Curiocity Review: ‘Wicked’ Is Spellbinding, Magical
Turns out, Dorothy, from ‘The Wizard of Oz?’ Nothing but a trouble-making farm girl that ruined everything.
We were lead to believe she was nothing more than an innocent, naive lost child from Kansas, just trying to find her way home, somewhere over the rainbow. But we know better now.
We’re on to you, little Miss Braids. We know your so-called heroic tactics were nothing more than a self-serving ploy to get back to your Auntie Em and Uncle what’s-his-name. So much for self-less good deeds for the munchkins — there’s something to be said about a girl who steals ruby red slippers off a dead girl.
Yes, the classic story we’ve all grown to know and love was turned on its head Thursday night at the Orpheum Theatre in Minneapolis. “Wicked,” which has celebrated three successful runs in the Twin Cities over the years, is back — and the humor, the vocals and even the costumes seem to be bigger and better.
The story of “Wicked” takes you back, long before there were yellow brick roads to follow or sequined shoes to click. It starts with a simple question — “How does one become wicked?” And the answer leaves you questioning the very meaning of the word.
The show is propelled by a truly all-star cast, lead by our green goddess Alison Luff (Elphaba). Luff’s powerhouse vocals drive the emotion of big-belted anthems like, “Defying Gravity” and adds a softer, delicate side to introspective pieces like, “I’m Not That Girl.” Elphaba is the kind of witch everyone wants to be but no one wants to admit it — she’s strong, talented, not afraid to speak her mind and stand up for something. But she’s also witty and sarcastic, and doesn’t take herself too seriously, well, I mean, for a witch being hunted by the masses.
The ying to her yang is our “good” witch, Jenn Gambatese (Glinda or Galinda, depending on when you met her). Gambatese’s humor and incredible sense of comedic timing elevates the show and creates some of the best moments of the night’s performance. Everything from an overthought flick of her golden blonde locks to a perfectly timed kick of her heel is flawless. She plays perky without being obnoxious, which is no easy task.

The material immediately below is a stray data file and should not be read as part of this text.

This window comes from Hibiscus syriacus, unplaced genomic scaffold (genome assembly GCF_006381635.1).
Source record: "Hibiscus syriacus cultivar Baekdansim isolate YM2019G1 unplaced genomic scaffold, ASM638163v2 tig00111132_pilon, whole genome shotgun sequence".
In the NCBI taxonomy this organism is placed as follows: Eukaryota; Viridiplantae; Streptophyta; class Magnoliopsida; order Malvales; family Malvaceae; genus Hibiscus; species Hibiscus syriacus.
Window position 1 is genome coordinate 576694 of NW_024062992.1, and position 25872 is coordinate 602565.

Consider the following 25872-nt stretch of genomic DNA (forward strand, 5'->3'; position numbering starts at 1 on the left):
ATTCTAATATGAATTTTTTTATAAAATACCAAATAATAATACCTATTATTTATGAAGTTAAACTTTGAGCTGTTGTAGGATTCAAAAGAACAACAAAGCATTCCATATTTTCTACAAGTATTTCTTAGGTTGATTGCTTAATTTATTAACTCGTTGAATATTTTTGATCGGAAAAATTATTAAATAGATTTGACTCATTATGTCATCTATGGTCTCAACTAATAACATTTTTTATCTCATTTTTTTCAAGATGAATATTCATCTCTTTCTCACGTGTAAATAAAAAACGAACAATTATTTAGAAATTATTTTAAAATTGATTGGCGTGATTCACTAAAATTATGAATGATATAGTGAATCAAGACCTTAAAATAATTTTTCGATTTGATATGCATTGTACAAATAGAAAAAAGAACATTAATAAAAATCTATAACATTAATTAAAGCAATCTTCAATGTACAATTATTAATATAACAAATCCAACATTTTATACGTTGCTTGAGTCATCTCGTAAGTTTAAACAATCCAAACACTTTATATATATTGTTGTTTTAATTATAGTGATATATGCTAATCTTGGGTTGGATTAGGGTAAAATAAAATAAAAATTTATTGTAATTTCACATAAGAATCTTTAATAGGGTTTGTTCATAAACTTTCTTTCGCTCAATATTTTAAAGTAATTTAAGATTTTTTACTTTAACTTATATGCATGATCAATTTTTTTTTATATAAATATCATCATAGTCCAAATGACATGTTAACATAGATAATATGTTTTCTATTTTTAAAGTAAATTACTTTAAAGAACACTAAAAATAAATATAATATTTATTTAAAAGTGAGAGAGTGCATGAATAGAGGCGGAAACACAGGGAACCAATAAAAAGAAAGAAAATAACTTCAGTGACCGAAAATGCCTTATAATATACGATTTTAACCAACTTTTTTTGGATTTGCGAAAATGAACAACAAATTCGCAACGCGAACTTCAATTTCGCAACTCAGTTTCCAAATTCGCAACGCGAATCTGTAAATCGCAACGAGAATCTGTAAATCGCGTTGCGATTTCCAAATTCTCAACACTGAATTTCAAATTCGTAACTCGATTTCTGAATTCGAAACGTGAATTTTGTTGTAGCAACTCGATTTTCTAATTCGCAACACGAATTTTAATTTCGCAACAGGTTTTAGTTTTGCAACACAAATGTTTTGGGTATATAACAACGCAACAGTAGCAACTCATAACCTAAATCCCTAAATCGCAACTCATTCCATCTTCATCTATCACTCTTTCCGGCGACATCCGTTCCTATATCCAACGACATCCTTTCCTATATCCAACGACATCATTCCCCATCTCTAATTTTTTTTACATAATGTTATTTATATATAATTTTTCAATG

The two complement each other like balsamic vinegar and olive oil — at first, they seem to retract but once combined, they’re the perfect balance, not too sweet and not too bitter. The moments where Gambatese and Luff share the spotlight are certainly the most memorable and delightful of the entire evening.
And of course, there’s a boy — one interesting enough, that beyond his good looks and his seeming disinterest in anything happening in the world around him, he somehow becomes the point of this opposites-attract love triangle. Played by Curt Hansen, Fiyero is suave and debonaire, yet passionate. He balances his two worlds while slowly discovering who he really is and what’s worth fighting for.
Coupled with incredible award-winning music and set designs that transport you to the magical world of Oz, “Wicked” is a non-stop enchanting journey that tugs at your heart and keeps you begging for more. And the costumes — oh, the costumes — they’re truly a show in themselves, from the angry mob of witch hunters to the detailed garb of Oz royalty, each piece is a work of art.
It all enhances the interesting, creative storyline of how two witches landed in Oz, were pitted against each other and grew into the labels they were given. Many of your “Wizard” questions are answered — from the puzzling reason why a tin man, scarecrow and cowardly lion are wandering the yellow brick road to the origin of the Wicked Witch of the West’s pointy hat.
But of course, every story needs its villain and in this case, the lines between “good” and “evil” are much more difficult to decipher. The story will keep you guessing with plenty of new perspectives on pure intentions, true good deeds and the effects of giving into the ever-growing rumor mill.
In a world full of “wicked” people and convenient truths, perhaps a little perspective isn’t so bad. Still, I’m still placing my blame on that plaid-wearing goody-two-shoes, and her little dog, too.
Wicked starts Sept. 18 at Hennepin Theatre Trust’s Orpheum Theatre and runs through Oct. 27. For tickets or more information, click here.